14
MenuWallOpinions
Articles

We don't want a foreign military base in Ghana

Fri, 23 Mar 2018 Source: Yaw Ntim

Three days ago, news broke out that the Government of Ghana was seeking the approval of Parliament to endorse an "Agreement between the Government of the United States of America and the Government of Ghana on Defence Cooperation, The Status of United States Forces, and Access to and use of Agreed Facilities and Areas in the Republic of Ghana."

Fortunately for Ghanaians the news item was accompanied online with a copy of a Parliamentary Memorandum by the Hon. Minister of Defence, a copy of a Letter on the Agreement by the Secretary to the Cabinet, and a copy of the Agreement itself.

Everything appeared authentic and the public latched onto the agreement with divided opinions. One side was in favour of the agreement saying it was good for Ghana for the security and economic benefits to be reaped, whilst the other side was opposed to the agreement, decrying it as a sell-out of Ghana's sovereignty and an invitation to terrorists.

Naturally the ruling government's party has shown unflinching support for the agreement, alleging it to be a combination of two previous agreements signed by two NDC governments in 1998 and 2015; the opposition NDC, and other Ghanaians of all walks of life, have opposed the agreement, saying it is an invitation for the establishment of a US Military base in the country.

Certainly, the most worrying point of the agreement is the establishment of a US Military base in Ghana. Opponents of this agreement have voiced it out over and over but the proponents (The US government, acting through its Ambassador in Ghana; and the Ghana government, acting mostly through the Minister of Defence and the Minister for Information) have vehemently denied this claim.

The denial of the claim by the US Ambassador and the two Ministers of State baffles me. I am baffled because Article 2 Clause 3 of the agreement clearly states that: "United States Forces may undertake the following types of activities in Ghana: training; transit; support and related activities; refuelling of aircraft; landing and recovery of aircraft; accommodation of personnel; communications; staging and deploying of forces and materiel; exercises; humanitarian and disaster relief; and other activities as mutually agreed."

This clause alone undoubtedly defines the grounds for the establishment of a military base. The denials by the US Ambassador, to me therefore is to hurt the Ghanaian's sense of comprehension. Adding that $20 million dollars a year for Ghana (as a result of this deal) is enough, adds ans insult to the injury.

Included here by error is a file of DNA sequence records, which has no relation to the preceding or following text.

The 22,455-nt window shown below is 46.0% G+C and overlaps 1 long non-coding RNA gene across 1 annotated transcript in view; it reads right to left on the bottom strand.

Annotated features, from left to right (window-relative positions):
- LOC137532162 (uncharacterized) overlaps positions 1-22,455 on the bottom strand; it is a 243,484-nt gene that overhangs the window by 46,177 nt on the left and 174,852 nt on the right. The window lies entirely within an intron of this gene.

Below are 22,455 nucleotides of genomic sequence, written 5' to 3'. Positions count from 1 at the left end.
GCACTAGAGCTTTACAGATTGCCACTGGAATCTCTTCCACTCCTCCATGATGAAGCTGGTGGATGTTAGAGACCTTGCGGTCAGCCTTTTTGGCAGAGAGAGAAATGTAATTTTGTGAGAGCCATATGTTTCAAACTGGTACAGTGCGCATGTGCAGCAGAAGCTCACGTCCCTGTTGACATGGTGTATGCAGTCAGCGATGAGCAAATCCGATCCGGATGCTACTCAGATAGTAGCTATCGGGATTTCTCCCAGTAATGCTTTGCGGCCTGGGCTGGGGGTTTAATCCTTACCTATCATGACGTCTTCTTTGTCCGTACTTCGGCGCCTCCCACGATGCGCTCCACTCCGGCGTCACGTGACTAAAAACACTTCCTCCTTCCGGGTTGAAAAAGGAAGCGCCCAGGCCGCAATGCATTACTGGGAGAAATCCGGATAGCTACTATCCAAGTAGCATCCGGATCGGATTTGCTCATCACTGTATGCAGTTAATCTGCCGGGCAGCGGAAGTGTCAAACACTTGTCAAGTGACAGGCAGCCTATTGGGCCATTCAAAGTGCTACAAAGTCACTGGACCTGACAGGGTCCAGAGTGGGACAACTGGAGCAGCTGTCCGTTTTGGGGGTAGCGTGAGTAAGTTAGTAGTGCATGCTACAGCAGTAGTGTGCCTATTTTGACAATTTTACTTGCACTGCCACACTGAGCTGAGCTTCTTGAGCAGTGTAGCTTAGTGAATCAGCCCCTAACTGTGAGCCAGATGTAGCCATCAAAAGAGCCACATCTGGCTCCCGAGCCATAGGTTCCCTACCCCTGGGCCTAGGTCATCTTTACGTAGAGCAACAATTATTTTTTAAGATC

Mr. Ambassador, if you were only looking at 100 military personnel coming in, why go through all these troubles? 100 military personnel can be transported via Delta Airlines on a non-stop flight from Atlanta to Kotaka without going through the type of request stated in Article 2 clause 3 (as quoted). Please not all Ghanaians have the same mentality as those you have negotiated with on this agreement.

They could be visionary, but I bet you, their visions (as portrayed in this agreement) don't benefit mother Ghana. We reject such visionaries and their clueless appointees!

As for the two Minsters of State, I cannot blame them; how can I blame them if their substandard comprehension of the English language prevents them from seeing through a simple clause as quoted? The Information Minister was fuming the other day at the leakage, accusing the NDC of being the architects, and advising the press not to take note of such leakages. God bless the one who leaked the agreement.

Ghana needs to honour the mole, for without his/her leakage we will be in this nation and all of a sudden planeloads of American troops, CIA operatives (civilians, in the agreement), and Mercenaries (Contractors, in the agreement) will be entering the country to take control of our defence facilities as well as other strategic places and airwaves.

And they (the Americans) would have been doing that without paying a pesewa for all the vehicles, military machinery, weaponry, etc that they will import and export. All for a paltry $20 million dollars. If our tax system can be so generous, Mr Vice President (Ghana's one and only champion Economist) why not give Ghanaian businessmen and industrialists a year's tax holiday?

And that we should give them access to the complete spectrum of our airwaves! Oh Ghana! Have we stooped so low that we could be treated as a mindless population?

My Message to the Americans, and the members of the current government in Ghana, is that Ghana belongs to the NON-Aligned Movement, and for that matter, we do not want any country's military base here. We are not a war with any country, and do not want our soil to be used as a launching pad to bombard (kill and maim) any humans anywhere in the world.

To all Ghanaians I appeal that: This is not about party politics; This is not about economic growth; This is not personal. This is about national pride, independence, and peace. Let us all fight to resist the ploy of the US and a handful of our leaders to put us in a security quagmire we will regret for generations.

As the late Bob Marley sung, let us: Get Up, Stand UP. Stand for your [Our] Rights!

For, We don't Want A Foreign Military Base in Ghana!

God Bless Our Homeland Ghana.

Yaw III Jnr

Columnist: Yaw Ntim
Related Articles: